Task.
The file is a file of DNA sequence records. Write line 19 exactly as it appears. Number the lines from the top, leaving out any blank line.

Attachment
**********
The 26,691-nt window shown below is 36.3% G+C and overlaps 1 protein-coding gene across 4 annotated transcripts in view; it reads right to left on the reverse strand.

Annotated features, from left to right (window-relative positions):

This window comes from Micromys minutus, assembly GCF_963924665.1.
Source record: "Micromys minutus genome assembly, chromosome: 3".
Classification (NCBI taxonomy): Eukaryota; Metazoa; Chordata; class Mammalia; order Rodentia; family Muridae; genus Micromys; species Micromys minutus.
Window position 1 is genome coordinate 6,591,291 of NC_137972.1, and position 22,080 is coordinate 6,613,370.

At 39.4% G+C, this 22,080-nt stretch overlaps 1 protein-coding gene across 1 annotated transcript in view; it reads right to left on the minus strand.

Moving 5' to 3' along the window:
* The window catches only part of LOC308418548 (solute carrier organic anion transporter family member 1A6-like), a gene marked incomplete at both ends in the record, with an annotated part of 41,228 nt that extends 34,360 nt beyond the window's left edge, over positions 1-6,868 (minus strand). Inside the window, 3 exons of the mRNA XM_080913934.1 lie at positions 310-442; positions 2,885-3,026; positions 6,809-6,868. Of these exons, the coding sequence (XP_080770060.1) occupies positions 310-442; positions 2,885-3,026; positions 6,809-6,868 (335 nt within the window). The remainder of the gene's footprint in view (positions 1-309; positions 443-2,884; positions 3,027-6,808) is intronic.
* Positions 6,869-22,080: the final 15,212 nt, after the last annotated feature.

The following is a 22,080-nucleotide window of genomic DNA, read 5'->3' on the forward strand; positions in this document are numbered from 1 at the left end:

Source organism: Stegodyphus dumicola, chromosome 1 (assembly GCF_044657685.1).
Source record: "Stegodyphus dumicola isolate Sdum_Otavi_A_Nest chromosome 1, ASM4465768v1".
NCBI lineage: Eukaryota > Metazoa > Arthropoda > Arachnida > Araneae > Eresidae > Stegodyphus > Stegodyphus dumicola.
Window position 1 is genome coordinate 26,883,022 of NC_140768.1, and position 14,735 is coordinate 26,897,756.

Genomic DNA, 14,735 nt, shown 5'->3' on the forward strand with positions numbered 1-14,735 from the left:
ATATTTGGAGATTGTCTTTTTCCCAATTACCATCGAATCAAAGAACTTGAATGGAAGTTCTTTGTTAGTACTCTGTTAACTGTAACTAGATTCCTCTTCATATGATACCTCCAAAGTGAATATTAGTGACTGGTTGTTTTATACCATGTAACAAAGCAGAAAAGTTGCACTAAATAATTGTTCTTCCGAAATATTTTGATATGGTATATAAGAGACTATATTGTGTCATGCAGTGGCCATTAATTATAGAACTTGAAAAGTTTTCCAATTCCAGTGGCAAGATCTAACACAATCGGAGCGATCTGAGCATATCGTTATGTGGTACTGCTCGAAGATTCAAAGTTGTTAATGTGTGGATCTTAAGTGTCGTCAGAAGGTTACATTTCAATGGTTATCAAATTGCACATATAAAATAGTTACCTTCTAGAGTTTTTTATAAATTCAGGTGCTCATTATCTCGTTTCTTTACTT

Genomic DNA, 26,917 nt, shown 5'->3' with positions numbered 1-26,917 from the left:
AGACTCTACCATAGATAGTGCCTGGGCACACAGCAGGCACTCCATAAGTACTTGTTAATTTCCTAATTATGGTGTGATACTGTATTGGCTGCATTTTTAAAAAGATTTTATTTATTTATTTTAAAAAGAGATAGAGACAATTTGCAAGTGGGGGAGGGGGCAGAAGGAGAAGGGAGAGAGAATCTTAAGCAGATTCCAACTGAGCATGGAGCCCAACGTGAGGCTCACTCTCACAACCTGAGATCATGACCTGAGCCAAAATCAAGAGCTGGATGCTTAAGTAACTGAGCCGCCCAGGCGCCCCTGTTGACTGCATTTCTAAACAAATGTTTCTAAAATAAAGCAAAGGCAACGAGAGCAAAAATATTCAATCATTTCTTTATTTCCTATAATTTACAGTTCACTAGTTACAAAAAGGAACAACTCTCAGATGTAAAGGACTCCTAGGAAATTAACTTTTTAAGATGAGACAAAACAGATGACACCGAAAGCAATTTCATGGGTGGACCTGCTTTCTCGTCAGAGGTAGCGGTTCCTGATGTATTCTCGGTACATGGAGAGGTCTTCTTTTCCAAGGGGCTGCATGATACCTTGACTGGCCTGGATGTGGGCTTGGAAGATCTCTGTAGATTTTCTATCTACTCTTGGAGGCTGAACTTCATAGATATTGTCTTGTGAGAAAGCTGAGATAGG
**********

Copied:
AGACTCTACCATAGATAGTGCCTGGGCACACAGCAGGCACTCCATAAGTACTTGTTAATTTCCTAATTATGGTGTGATACTGTATTGGCTGCATTTTTAAAAAGATTTTATTTATTTATTTTAAAAAGAGATAGAGACAATTTGCAAGTGGGGGAGGGGGCAGAAGGAGAAGGGAGAGAGAATCTTAAGCAGATTCCAACTGAGCATGGAGCCCAACGTGAGGCTCACTCTCACAACCTGAGATCATGACCTGAGCCAAAATCAAGAGCTGGATGCTTAAGTAACTGAGCCGCCCAGGCGCCCCTGTTGACTGCATTTCTAAACAAATGTTTCTAAAATAAAGCAAAGGCAACGAGAGCAAAAATATTCAATCATTTCTTTATTTCCTATAATTTACAGTTCACTAGTTACAAAAAGGAACAACTCTCAGATGTAAAGGACTCCTAGGAAATTAACTTTTTAAGATGAGACAAAACAGATGACACCGAAAGCAATTTCATGGGTGGACCTGCTTTCTCGTCAGAGGTAGCGGTTCCTGATGTATTCTCGGTACATGGAGAGGTCTTCTTTTCCAAGGGGCTGCATGATACCTTGACTGGCCTGGATGTGGGCTTGGAAGATCTCTGTAGATTTTCTATCTACTCTTGGAGGCTGAACTTCATAGATATTGTCTTGTGAGAAAGCTGAGATAGG